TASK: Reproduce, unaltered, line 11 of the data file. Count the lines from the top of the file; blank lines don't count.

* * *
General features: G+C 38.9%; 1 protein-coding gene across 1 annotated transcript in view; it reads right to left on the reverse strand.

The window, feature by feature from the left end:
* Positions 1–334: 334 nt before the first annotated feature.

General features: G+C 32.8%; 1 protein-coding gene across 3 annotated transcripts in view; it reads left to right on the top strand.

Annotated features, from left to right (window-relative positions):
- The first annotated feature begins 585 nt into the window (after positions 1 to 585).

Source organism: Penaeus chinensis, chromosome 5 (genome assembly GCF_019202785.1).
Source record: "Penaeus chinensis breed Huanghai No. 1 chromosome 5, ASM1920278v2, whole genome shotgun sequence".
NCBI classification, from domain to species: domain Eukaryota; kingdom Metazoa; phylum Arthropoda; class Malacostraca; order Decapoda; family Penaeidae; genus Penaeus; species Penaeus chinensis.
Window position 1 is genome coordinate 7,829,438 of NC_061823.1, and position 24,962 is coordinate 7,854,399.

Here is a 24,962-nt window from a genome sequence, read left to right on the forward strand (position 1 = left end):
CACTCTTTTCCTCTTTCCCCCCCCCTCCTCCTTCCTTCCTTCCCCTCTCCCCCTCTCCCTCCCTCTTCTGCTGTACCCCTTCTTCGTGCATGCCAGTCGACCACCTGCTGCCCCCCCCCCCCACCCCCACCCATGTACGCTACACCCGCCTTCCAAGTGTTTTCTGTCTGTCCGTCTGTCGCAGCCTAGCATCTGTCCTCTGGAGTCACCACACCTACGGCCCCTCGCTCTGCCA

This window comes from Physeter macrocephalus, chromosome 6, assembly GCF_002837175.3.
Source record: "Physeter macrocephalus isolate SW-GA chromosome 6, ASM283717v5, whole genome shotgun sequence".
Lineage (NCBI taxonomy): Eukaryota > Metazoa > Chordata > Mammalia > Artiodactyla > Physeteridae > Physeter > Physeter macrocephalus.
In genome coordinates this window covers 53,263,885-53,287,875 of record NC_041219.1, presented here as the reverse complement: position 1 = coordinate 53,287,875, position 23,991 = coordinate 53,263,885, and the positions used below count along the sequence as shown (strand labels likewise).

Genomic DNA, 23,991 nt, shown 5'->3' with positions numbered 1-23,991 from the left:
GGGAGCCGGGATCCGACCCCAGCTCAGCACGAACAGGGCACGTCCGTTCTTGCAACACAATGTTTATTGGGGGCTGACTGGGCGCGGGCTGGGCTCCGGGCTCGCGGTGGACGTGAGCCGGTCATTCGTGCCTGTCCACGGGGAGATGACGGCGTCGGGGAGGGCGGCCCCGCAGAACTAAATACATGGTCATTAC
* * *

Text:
Here is a 24,962-nt window from a genome sequence, read left to right on the forward strand (position 1 = left end):